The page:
Monthly Archives: November 2015
From quite early days, the advertising and marketing for Penguin Books was associated with a kind of whimsy, a gentle sort of humour, both in terms of words and pictures. Cartoon penguins appeared in all sorts of guises to illustrate text that didn’t seem to take itself too seriously. Other companies still try to use the same kind of style today – somebody like Ben & Jerry’s for example, so maybe Penguin were ahead of their time. Here’s an example of Penguin’s (sometimes quite wordy) style, taken from an American Penguin in 1943.
It’s hard to say exactly where and when they started using this style. It probably developed gradually rather than arriving fully formed. But by March 1937 there were at least the first signs of it, as shown by the small advertising booklet illustrated below.
Penguin had launched in July 1935, so was almost 2 years old by this time and had already published 80 books in its main series. It had also already attracted several serious competitors. Hutchinson had launched their Pocket Library in a very similar style in November 1935 as well as their ‘Crime Book Society’ series in June 1936. The first paperback Chevron Books were on the market by February 1936 and the Collins White Circle series was only just behind in March 1936. Other competitors were certainly on the horizon.
Penguin had a head start, but there was a relatively short window of opportunity for them to establish their brand, not just as one of many types of paperback books, but as the name that customers associated with the whole idea of paperbacks. They did that, not only by pushing ahead with an ambitious programme of new titles in the main series, but by diversifying away from general fiction and crime fiction into other areas.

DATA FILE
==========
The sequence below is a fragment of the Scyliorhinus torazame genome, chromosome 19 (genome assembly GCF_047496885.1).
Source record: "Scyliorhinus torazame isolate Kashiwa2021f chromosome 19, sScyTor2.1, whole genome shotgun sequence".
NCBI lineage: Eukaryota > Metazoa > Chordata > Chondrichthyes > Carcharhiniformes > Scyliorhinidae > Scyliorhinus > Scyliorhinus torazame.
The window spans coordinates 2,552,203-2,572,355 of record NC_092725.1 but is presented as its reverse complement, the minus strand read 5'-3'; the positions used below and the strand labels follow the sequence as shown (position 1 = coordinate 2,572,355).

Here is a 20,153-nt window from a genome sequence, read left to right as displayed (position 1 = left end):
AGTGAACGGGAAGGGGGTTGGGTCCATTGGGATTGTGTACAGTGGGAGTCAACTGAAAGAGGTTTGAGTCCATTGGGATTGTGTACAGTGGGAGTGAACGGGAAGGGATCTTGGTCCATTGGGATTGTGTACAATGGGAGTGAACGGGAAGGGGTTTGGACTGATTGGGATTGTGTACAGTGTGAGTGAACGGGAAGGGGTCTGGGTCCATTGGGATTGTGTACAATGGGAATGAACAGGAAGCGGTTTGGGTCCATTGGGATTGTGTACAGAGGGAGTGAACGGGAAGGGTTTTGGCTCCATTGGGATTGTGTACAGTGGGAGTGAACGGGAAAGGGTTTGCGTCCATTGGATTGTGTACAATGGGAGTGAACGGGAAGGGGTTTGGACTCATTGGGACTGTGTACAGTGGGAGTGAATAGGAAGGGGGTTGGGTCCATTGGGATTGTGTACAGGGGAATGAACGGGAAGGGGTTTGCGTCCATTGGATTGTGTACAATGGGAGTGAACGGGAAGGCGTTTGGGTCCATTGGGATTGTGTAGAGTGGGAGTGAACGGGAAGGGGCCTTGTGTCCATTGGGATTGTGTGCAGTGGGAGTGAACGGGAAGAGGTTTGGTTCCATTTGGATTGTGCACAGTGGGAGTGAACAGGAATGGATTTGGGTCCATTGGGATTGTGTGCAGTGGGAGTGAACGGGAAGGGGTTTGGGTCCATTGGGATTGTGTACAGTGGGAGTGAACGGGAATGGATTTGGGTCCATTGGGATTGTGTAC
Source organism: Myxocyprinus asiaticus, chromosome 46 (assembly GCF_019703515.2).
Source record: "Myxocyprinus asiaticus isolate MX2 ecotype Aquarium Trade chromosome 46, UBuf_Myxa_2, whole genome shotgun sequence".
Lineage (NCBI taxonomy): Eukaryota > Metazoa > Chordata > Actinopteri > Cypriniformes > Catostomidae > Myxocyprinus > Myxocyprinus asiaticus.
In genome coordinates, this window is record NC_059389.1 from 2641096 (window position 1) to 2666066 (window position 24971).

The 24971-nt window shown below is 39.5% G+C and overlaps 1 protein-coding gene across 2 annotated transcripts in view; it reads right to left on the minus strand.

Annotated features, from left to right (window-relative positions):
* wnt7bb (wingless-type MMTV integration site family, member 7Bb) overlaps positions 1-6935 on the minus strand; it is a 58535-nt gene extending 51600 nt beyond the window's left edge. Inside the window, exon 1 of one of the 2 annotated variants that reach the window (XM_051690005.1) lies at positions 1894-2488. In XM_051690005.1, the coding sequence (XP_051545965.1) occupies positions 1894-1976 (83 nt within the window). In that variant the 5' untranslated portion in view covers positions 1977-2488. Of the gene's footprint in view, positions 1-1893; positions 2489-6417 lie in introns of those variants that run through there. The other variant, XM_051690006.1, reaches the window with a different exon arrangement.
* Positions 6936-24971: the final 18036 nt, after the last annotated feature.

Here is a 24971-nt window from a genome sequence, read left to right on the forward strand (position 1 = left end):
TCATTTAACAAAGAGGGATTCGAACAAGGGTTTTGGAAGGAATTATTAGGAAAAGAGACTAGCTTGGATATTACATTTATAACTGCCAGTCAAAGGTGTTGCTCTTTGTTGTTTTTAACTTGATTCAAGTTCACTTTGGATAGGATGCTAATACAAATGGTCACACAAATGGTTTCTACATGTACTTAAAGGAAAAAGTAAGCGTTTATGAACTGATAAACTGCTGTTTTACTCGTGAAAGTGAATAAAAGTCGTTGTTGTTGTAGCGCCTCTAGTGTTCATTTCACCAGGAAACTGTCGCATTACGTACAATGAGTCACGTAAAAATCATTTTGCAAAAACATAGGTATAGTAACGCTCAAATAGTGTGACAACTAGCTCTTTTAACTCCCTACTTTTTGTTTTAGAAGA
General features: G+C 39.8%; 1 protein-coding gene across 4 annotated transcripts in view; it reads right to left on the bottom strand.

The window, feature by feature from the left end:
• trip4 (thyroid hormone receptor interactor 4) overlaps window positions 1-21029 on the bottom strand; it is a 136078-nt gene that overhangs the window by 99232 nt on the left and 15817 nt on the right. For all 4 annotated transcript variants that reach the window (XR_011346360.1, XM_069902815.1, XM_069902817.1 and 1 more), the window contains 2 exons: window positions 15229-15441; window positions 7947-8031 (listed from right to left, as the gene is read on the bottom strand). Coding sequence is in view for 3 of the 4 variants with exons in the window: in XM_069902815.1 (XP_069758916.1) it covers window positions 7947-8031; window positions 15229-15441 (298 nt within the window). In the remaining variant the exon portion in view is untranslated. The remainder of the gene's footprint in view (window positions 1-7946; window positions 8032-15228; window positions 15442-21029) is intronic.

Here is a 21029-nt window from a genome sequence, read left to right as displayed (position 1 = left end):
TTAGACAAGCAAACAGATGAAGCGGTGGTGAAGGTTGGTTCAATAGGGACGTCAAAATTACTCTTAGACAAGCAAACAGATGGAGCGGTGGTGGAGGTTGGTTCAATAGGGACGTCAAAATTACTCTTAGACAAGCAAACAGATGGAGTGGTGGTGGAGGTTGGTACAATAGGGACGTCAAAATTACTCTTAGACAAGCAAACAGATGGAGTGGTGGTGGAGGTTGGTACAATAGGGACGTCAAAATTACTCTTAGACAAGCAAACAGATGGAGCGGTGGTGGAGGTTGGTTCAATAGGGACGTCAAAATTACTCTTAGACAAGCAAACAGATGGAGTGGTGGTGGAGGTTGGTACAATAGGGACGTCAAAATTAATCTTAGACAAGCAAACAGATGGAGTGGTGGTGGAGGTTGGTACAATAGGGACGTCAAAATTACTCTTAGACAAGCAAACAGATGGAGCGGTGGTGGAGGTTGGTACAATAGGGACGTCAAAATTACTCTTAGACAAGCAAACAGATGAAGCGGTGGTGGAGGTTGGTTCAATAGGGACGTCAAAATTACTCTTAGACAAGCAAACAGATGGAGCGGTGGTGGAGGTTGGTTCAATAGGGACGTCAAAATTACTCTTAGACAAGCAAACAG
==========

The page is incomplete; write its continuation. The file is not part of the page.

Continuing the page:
This little brochure as well as promoting the next ten main series titles (volumes 81 to 90, published on 19th March), also announces the launch of both the Penguin Shakespeare and Pelican books. Six of Shakespeare’s plays were to be published on April 23rd, Shakespeare’s birthday, and the first Pelican Books were to appear on May 21st. The Penguin Shakespeare is still published today, and Pelican Books ran for 53 years to 1990 before being recently revived. So not a bad three months work really, with volumes 91 to 100 of the main series to follow shortly after.
The idea of storing vast numbers of stereotype plates in a publisher’s warehouse, as Tauchnitz seem to have done for many years, sounds incredibly old-fashioned in this digital age. But for Bernhard Tauchnitz it was the latest technology. He was in the perfect position to understand the benefits, as his uncle, the printer-publisher Karl Tauchnitz, had been the first to introduce stereotyping to Germany, and the young Bernhard had worked for him as an apprentice. So when he launched his own publishing company in 1837, it might have seemed the natural thing to do.
In the 19th century every printed page involved the laborious process of building up a page of type, letter by letter into a frame, using individual cast metal letters. After printing it would be broken up, so that the letters could be re-used. If the book was later reprinted, every page would have to be re-assembled, letter by letter. With the stereotyping process, instead of using the assembled page of type for printing directly, a mould was taken and used to create a metal plate for the whole page. The type could then be broken up, while the plate was used for the printing and stored, so that it could be re-used if necessary. Reprinting a book became a much less expensive process, and publishers could be more cautious about the number of copies they ordered in the first printing.